The Minneapolis Institute of Art has received a $750,000 grant from the Andrew W. Mellon Foundation and will use the money toward starting what it is calling the Center for Empathy and the Visual Arts, or CEVA for short. Other so-called centers for empathy have been established by activist organizations and international affairs groups—among them People for the Ethical Treatment of Animals (PETA), Stanford University’s medical school, and the Center for Empathy in International Affairs, which has has worked with U.S. peace groups—yet no major art museum has created one before, making CEVA the first of its kind.
The launch of CEVA will include an initiative lasting nearly five years to convene philosophers, writers, artists, thought leaders, and others to research ways that the arts can make people more compassionate. This past October, the Minneapolis Institute began the initiative with a conference at the University of California, Berkeley. A second phase of research, in which the museum’s curators will investigate how better to connect with visitors, will follow.
Kaywin Feldman, the Nivin and Duncan MacMillan director of Mia, said in a statement, “A visitor to our museum has the opportunity to experience works of art made over the course of some 5,000 years, from every corner of the globe. One of the most meaningful aspects of this encounter is the awareness it can awaken of a common humanity—an immediate sense of connection between the viewer and someone who may have lived in a very different time and place. Thanks to the Mellon Foundation, we’re proud to take the lead with partners across the country in studying how to spark and nurture empathy through the visual arts, so that Mia and all art museums can contribute even more toward building a just and harmonious society.”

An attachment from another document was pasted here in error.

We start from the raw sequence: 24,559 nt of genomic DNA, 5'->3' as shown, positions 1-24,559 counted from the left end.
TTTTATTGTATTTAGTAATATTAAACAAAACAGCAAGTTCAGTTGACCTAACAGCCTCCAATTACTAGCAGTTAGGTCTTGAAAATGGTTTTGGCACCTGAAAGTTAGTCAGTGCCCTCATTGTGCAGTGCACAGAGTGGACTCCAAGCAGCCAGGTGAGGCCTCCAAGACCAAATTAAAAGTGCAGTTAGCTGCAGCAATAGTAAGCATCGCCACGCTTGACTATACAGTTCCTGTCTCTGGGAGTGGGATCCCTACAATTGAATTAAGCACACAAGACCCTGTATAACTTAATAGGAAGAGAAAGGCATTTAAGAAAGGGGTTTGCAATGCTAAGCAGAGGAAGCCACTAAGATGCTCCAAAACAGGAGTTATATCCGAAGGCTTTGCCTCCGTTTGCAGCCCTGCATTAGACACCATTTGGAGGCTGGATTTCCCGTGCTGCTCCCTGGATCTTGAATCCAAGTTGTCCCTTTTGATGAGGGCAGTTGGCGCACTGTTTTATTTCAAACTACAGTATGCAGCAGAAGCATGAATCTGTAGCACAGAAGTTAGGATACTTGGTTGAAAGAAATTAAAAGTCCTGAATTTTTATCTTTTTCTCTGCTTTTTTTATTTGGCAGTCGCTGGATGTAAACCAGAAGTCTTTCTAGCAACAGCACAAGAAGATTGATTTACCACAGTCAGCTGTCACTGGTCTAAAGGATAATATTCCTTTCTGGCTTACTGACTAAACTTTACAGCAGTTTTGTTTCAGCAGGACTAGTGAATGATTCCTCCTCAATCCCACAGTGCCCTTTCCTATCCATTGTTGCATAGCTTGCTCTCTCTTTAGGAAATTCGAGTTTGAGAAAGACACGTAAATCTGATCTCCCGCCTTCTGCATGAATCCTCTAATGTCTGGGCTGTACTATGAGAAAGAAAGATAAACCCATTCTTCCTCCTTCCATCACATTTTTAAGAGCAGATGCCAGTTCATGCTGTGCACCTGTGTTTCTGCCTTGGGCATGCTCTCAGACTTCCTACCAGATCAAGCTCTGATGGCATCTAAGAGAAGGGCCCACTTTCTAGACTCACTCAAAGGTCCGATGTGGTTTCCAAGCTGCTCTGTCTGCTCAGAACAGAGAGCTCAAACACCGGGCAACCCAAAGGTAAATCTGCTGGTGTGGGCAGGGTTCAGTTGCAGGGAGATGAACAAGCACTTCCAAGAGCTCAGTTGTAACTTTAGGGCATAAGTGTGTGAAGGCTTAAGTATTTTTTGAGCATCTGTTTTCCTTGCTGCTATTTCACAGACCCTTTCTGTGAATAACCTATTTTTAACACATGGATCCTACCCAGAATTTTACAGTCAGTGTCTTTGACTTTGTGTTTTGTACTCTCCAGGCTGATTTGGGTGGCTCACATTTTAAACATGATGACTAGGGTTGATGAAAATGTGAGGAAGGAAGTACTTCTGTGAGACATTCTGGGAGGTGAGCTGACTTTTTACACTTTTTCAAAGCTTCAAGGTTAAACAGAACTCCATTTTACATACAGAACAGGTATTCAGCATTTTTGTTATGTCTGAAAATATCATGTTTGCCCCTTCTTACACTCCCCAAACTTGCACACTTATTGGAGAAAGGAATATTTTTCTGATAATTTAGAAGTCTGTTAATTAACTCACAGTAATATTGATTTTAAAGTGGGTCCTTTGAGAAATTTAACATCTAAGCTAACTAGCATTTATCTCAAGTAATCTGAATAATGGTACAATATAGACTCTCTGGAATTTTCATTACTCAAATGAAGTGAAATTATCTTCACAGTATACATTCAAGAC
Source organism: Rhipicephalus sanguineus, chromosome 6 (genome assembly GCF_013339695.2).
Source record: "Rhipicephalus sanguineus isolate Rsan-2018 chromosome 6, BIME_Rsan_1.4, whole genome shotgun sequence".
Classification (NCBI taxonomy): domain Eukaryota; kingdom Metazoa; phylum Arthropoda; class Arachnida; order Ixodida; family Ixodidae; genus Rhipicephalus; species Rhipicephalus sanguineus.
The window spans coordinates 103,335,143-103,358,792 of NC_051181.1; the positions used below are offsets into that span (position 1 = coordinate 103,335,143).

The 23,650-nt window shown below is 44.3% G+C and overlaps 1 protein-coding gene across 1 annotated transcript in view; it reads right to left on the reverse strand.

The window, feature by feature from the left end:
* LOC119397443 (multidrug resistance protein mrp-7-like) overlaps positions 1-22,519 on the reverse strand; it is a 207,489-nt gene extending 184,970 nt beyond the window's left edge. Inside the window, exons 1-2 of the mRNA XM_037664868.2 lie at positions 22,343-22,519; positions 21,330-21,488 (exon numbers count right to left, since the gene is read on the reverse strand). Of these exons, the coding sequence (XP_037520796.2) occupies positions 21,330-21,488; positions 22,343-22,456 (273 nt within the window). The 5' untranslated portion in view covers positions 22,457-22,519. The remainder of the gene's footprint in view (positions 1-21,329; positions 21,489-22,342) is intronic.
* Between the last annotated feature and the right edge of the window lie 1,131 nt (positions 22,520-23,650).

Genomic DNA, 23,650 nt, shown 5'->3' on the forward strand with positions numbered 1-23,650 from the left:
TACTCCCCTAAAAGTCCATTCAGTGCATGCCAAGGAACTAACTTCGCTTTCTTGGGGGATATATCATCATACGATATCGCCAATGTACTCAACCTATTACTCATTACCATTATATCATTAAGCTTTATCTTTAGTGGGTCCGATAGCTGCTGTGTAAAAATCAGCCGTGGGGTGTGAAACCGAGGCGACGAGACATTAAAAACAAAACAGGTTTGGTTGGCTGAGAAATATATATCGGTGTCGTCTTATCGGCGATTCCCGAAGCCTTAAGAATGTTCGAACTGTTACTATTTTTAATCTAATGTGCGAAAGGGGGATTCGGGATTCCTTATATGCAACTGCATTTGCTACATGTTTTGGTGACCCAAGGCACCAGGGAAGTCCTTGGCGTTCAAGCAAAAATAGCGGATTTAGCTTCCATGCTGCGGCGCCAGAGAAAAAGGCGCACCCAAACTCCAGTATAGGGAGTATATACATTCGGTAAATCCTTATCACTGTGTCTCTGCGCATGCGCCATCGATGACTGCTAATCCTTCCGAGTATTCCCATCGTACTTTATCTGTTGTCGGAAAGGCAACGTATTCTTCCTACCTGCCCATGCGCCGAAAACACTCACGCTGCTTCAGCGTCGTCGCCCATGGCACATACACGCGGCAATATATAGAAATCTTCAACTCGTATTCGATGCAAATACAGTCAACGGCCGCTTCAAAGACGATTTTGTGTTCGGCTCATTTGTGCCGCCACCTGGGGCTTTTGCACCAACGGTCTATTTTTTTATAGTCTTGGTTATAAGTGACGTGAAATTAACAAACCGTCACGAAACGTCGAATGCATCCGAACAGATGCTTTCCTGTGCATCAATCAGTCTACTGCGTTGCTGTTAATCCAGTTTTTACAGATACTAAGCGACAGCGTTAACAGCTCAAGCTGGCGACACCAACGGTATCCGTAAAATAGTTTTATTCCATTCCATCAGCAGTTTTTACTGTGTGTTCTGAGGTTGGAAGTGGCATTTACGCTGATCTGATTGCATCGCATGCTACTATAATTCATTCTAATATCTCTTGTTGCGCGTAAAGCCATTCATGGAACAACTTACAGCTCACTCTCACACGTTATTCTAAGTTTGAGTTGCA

In addition to the Mellon grant, the Minneapolis Institute of Arts has received a $520,000 grant from the Ford Foundation and the Walton Family Foundation. The museum will put that grant toward its Inclusion, Diversity, Equity, and Accessibility (IDEA) initiative, with some money specifically going toward the hiring of a diversity and inclusion manager. The museum also plans to work with local colleges and universities to recruit fellows, interns, and volunteers.